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Shift Work

Discussion in 'Jobs and Employment' started by Brie912, Jul 16, 2018.

  1. Brie912

    Brie912 · Active Member

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    Hi, I've recently found out I have T2. I think I'm starting to manage it well and am feeling better after a couple of weeks of exhaustion due to the low carb diet. I'm still trying to learn how to manage diabetes and my active job with 13 hour shifts and nights. I told my manager a couple of weeks ago (who told someone else, who told everyone) and although she keeps saying we'll have a chat about shift patterns, that's not happened. Next week I'm due to do 60+ hours because I agreed to swap shifts 2 months ago before I knew I had diabetes and felt ok. Now, I don't know if I could manage that. The other day we were so busy I didn't get lunch until 4pm and missed my last break and certainly had no time to test my blood sugar. Last week after an 8 hour shift I was so tired I had to stop for a nap on the way home. All of this wouldn't have been a problem a month ago before I was diagnosed and went low carb. I don't know what to do with myself. I love my job and I want to do my best but the shift patterns are crazy and I'm so tired sometimes I feel I can't give it my all and I feel like I'm letting down my colleagues. I'm not sure what to do. I don't want to make a fuss. I know I should probably speak to occupational health. Anyone else successfully manage diabetes and shift work?
     
  2. Diakat

    Diakat Type 1 · Moderator
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    Are you on any medication or diet only?
     
  3. Brie912

    Brie912 · Active Member

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    Metformin and low carb diet
     
  4. Diakat

    Diakat Type 1 · Moderator
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    @Rachox or @bulkbiker may have suggestions. My best guess is a bit more fat for energy and perhaps making sure you are getting enough salt.
     
  5. bulkbiker

    bulkbiker Type 2 · Master

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    My first question would be are you eating enough?
    What does a typical day's food look like?
     
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  6. Rachox

    Rachox Type 2 (in remission!) · Moderator
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    I used to work shifts but that was before my diabetes diagnosis so can’t help on that score. However as @bulkbiker says let us know what you eat in a typical day, we may be able to tweak it a bit to help with energy levels.
     
  7. Brunneria

    Brunneria Other · Moderator
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    Hi :)

    Could you also give a bit of an indication about what your job involves?

    As examples, a shift working line worker wouldn't have access to snacks on the factory floor, whereas a late night Call Centre worker probably could. My partner does some very antisocial shift patterns, but he can eat when he likes, most of the time, although it needs to be finger food that he can grab and eat without the phaff of a knife, fork and plate.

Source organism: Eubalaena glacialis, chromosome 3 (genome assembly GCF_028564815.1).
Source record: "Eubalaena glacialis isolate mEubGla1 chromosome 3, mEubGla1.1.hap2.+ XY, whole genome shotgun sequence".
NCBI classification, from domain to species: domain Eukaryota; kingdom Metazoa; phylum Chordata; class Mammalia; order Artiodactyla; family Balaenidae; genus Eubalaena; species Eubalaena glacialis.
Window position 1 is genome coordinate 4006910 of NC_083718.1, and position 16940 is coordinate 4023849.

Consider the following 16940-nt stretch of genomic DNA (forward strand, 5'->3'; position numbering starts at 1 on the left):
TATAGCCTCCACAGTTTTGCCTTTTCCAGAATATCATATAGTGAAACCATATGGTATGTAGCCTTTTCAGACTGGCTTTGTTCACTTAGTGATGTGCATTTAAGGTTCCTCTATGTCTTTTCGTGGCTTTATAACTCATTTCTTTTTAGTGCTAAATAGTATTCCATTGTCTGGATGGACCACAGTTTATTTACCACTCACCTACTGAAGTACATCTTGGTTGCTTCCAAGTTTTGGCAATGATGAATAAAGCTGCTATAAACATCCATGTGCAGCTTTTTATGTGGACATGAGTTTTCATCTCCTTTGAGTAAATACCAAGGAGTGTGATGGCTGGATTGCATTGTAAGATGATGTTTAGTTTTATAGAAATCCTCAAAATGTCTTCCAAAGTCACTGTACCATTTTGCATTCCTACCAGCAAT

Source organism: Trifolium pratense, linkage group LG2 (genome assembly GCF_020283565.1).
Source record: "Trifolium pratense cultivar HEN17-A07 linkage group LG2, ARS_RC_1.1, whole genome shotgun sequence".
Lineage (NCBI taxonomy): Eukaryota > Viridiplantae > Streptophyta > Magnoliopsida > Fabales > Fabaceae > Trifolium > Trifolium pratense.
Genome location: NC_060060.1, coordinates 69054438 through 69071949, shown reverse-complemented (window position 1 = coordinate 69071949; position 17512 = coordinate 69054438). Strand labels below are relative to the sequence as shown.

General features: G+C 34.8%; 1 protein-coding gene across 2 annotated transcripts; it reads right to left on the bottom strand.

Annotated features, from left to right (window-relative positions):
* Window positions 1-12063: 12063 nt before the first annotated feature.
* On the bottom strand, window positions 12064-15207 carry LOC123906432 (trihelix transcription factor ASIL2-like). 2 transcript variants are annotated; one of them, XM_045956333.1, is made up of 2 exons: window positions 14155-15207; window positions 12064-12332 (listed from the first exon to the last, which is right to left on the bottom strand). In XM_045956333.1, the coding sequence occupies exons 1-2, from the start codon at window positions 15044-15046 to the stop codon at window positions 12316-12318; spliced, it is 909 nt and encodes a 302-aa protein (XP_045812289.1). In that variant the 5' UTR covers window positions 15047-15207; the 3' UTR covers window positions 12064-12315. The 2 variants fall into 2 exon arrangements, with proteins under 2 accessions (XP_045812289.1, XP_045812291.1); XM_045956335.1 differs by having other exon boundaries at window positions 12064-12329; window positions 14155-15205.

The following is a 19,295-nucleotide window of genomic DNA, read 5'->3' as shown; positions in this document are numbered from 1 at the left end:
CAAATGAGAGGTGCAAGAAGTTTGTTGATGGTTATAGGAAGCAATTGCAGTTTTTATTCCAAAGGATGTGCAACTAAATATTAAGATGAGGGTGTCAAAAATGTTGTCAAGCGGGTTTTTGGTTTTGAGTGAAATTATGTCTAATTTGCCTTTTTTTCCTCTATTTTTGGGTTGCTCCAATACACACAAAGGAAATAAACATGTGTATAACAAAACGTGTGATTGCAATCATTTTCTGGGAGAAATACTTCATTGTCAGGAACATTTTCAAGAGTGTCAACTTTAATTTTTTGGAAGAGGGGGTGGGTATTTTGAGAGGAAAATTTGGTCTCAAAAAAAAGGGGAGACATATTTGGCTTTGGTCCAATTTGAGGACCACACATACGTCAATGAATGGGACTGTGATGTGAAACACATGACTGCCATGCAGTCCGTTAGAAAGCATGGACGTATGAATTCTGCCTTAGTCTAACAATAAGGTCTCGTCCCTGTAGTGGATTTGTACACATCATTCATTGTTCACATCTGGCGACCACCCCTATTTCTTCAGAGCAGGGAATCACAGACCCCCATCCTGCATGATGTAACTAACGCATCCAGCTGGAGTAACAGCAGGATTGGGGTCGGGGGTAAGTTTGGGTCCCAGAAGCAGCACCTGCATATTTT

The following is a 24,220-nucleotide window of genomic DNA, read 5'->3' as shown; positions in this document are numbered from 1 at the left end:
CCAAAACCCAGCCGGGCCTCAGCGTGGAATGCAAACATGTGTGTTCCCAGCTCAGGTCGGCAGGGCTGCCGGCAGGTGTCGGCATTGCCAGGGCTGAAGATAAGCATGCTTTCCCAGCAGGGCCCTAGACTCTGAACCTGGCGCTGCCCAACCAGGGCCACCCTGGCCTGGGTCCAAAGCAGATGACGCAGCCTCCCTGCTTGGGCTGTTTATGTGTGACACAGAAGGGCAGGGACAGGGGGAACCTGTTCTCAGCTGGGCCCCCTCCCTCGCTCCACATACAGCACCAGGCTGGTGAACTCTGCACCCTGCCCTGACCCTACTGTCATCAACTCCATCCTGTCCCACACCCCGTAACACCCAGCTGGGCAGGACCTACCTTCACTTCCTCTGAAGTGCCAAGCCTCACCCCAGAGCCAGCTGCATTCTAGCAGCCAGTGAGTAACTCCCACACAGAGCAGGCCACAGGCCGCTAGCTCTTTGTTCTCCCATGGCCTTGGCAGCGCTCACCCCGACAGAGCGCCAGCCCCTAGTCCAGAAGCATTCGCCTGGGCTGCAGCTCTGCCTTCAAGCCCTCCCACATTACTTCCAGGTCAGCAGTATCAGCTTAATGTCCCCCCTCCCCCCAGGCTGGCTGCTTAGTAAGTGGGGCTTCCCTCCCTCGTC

Low Carbing shouldn't, if well formulated, cause tiredness and exhaustion, especially weeks after switching to it, so maybe you are short of electrolytes (salt, magnesium and potassium). The recent heat may also be affecting you, and increasing hydration may help.

    Are you trying for weight loss at the same time as switching your way of eating? Sometimes the calorie deficit can make us feel very limp and floppy, rather than the change in food types.
     
  8. Brie912

    Brie912 · Active Member

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    I work in a hospital on a busy ward, on my feet all day helping with personal care, pushing patients around and healthcare stuff. On a 13 hour day shift I get 3 x 30 minute breaks (if it's not too busy) but I'm not allowed water or snacks at the nurses station so can only get a drink if I get a free moment. For breakfast I've been having berries and yoghurt but I'm adding in 2 slices of rye bread on work days. First break is normally apple and cheese or an avocado. Second break will be something like chilli and cauliflower rice or roasted cauliflower with veg or stir fry veg with quorn chicken. Third break I've been having salad with quorn sausages. On a night shift I have a similar breakfast, check blood sugar and have a snack like an apple before I start and then my break can be anywhere from 4-8 hours into the shift so I bring another snack like a low carb nut bar that I can eat at the nurses station (night shift is more relaxed so I can have water). And then I have a coffee drink, which does have some sugar in it.

    I am "trying" to lose weight but because my job is so active and I'm not eating junk food now I'm not really having to try. Lost half a stone in the last month. As for salt, I think I'm getting enough because I'm vegetarian and quorn has loads of salt. I've not been counting calories or carbs because that's effort and I tend to obsess a little about that sort of thing. Also my liver function test was abnormal and I'm bruising easily so I'm expecting to be told I have fatty liver disease or something. I don't know if that could be contributing.

    Besides avocados and coconut, I'm not really sure what other vegetarian fats there are. I could have full fat milk and sugar free cocoa powder.